Authors: Bonnie Lamer
When I’m just a few yards from the tree, I say in a loud whisper, “Go away you stupid bird!” The raven continues to stare at me. I pick up a stick and throw it up into the tree forcing the raven to move again. If ravens could give people dirty looks, this one would be. Its annoyance is clear as it flaps its wings and fluffs out its black feathers as it lands on a higher branch. Looking around, I find a bigger stick and I throw that one with perfect aim and I actually hit its wing before it has time to fly to another branch. I smile smugly at him again and then I look for another stick.
When I turn around prepared to throw it at it, the air begins to shimmer and the raven’s body begins to elongate and change until it once again becomes Kallen sitting on the branch. Kallen who is still very much naked. “Good lord, will you please put some clothes on?” I complain.
Kallen gives me an eye roll but the air around him shimmers again and he is wearing a pair of black pants that fit him snugly from his waist to his feet. He leaves his chest and feet bare. “Are you planning to throw things at me all night?” he asks haughtily.
“Are you planning to stare at me all night?”
Looking indignant, he says, “I am keeping watch in case Maurelle and Olwyn decide to return.”
“Then shouldn’t you be watching the woods instead of me? You won’t be able to see them if your back is too them,” I counter.
“I do not need to see them; I will feel their presence when they are near. I am more concerned that you will do something foolish and cause yourself to be in even more peril than you already are.”
“Gee, thanks. Glad to know you think so highly of me.”
“I did not say I think highly of you. I think you are rather foolish and naïve.”
With a frustrated sigh, I say, “I was being sarcastic.”
“And I was being honest.”
“Yeah, well, you can keep your honesty to yourself. Why don’t you fly off and go look for those other two crazies and leave me alone.”
“It makes more sense for me to wait where they are sure to come than try to find them in a sea of trees. If you had any common sense, you would have figured that out on your own.”
“Do you always talk like that?” His lack of contractions is getting on my nerves.
Looking confused, he asks, “Like what?”
“Like you’re going to get an E in English if you don’t speak as properly as possible.”
“I have no idea what you are going on about. My English is nothing less than perfect, as is my grasp on all Cowan languages.”
“You speak other languages?”
He eyes me with disdain. “It is important to the Sheehogue that we are able to communicate with all lower life forms whereas most Cowan only care to communicate with those in their immediate vicinity.”
Now it’s my turn to roll my eyes. “Will you stop with this Cowan and lower life form crap?”
“How would you rather I respond to your questions if you will not have me speak the truth?”
“It may be your idea of the truth but it’s not mine. Here on earth, we believe that everyone is born equal.”
He smirks. “Your history does not uphold your claims. And where do you believe the realm of the Fae to be if not on this earth?”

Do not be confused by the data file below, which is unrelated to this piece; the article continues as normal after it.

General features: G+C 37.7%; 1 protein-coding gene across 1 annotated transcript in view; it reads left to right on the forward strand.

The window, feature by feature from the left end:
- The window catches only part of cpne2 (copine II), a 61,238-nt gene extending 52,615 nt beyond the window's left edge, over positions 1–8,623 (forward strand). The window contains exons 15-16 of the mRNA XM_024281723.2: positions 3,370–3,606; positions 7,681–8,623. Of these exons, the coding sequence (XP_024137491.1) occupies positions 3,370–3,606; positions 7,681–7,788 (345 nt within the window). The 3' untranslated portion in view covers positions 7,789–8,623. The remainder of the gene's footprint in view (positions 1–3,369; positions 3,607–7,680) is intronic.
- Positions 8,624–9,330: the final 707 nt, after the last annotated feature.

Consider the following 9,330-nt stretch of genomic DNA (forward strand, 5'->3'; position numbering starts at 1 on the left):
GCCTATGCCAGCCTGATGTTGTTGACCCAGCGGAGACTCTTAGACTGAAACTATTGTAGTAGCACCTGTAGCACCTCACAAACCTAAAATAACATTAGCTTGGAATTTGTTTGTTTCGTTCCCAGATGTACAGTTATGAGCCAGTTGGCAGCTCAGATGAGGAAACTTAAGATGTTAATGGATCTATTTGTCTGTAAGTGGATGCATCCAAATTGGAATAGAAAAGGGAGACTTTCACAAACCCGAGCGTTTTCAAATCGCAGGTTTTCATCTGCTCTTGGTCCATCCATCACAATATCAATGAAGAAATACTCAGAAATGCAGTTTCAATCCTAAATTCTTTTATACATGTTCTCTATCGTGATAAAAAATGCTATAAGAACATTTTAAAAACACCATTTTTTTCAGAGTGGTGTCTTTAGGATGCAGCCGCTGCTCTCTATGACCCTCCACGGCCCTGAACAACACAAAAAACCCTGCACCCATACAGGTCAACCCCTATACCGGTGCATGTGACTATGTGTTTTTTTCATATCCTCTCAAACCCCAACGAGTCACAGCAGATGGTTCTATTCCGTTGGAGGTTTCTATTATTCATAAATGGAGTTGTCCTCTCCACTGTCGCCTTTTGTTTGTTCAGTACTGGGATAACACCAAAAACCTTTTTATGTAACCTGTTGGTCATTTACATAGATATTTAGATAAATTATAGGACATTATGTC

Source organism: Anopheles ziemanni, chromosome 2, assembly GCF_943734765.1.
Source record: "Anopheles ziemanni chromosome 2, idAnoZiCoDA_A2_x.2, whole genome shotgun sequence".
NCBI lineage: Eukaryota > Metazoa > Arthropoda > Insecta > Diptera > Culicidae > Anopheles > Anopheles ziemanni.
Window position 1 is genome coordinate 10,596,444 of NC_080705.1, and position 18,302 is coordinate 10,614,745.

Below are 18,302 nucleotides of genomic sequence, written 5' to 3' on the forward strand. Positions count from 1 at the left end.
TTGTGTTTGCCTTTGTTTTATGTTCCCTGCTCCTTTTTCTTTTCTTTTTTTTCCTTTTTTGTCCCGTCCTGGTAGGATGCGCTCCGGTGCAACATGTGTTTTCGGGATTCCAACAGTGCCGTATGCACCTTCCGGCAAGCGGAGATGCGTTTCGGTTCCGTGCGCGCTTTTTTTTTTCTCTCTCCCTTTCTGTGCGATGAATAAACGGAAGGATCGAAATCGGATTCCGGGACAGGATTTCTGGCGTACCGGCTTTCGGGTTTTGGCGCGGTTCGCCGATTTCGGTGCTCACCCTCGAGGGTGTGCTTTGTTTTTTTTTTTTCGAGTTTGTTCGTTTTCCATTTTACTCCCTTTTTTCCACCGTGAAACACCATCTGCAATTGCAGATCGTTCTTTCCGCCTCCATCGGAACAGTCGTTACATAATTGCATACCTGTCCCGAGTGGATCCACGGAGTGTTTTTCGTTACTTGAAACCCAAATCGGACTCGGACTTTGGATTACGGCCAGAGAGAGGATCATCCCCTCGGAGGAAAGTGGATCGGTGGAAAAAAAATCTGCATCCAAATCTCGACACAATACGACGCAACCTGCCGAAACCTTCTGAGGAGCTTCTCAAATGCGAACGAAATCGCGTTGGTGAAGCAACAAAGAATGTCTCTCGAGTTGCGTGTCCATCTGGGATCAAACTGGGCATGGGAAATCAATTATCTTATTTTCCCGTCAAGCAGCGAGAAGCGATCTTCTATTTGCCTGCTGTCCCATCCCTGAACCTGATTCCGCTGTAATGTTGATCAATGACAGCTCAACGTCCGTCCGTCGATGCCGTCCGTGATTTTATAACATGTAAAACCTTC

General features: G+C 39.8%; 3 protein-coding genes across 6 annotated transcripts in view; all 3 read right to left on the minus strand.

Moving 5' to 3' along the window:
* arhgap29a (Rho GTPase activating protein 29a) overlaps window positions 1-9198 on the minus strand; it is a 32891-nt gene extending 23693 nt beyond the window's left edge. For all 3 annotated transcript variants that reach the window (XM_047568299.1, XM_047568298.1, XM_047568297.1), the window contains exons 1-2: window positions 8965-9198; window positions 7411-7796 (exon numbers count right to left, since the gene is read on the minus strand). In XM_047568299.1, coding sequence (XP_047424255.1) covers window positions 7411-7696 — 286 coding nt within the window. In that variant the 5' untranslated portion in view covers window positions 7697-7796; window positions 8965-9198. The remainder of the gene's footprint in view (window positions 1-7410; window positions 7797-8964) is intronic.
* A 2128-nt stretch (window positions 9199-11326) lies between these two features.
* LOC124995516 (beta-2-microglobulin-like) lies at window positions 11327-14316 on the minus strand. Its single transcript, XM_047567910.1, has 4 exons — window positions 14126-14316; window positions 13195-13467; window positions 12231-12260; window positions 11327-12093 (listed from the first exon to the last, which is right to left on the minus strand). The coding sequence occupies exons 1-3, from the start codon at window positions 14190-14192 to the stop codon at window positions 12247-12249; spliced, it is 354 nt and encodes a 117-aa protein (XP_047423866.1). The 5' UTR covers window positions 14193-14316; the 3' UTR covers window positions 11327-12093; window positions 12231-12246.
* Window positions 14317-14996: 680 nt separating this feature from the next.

“Actually, I don’t want to know where the realm of the Fae is, I just want you to go back there.”
“And leave you with only a Witch as protection? That would ensure the destruction of the Cowan.”
“Again with insulting my mother? She seems to be able to keep you at bay so what makes you think she can’t keep those other two away as well?”
He looks at me as if I’m the stupidest creature on earth. “Fairies are able to attune themselves to the magic of Witches. It is only a matter of time until I am able to shake off the effects of this flimsy shield and walk right up to your house as if it is not even there.”
Wow, that actually sounds kind of cool. But if he’s serious, then safety could be a huge concern. If I choose to believe all this nonsense, that is. So, that must be why Dad wanted Aunt Barb to take Zac down to Denver. He knows that the Fairies are eventually going to be able to get to the house. I wonder why he didn’t want me to go, too, then.
“Xandra!” my dad says sharply from behind me as if thinking about him made him appear. I jump feeling as if I’ve been caught doing something bad. “You need to come back inside.” Looking at Kallen, he adds, “Leave my daughter alone. She wants nothing to do with your kind.”
Kallen is looking at Dad with surprise on his face. “A Cowan spirit.” Looking back at me, he says, “Your mother’s magic may be stronger than I initially believed. It takes a powerful Witch to bind two souls to this plane.”
I want to ask him more about that but Dad is getting impatient. “Xandra, go inside right now.”
Reluctantly, I do what I’m told. With a last look over my shoulder at Kallen, I walk past my Dad and go back into the house through the door instead of my window that I crawled out of. Dad follows a second later.
“What were you thinking conversing with that monster?” he asks as I take off my coat and boots.
“I don’t think Fairies fall under the category of monster, Dad.”
“Xandra, don’t be smart with me. Your mother and I are very worried that this
has found you. You need to be more careful.”
I’ve had it with them treating me like I should know what the hell is going on and then expecting blind obedience from me. I yell in frustration, “You know, it probably would have been easier to deal with if I hadn’t been hit with everything in one day. I’m so confused I don’t know what to believe and
about the fact that my parents who always expect me to tell the truth have been lying to me my entire life! At least that
doesn’t seem to have a problem with answering my questions and telling me the truth even if I don’t like what he’s saying!”
Dad looks taken aback. “Your mother and I may have kept things from you but we’ve never lied to you.”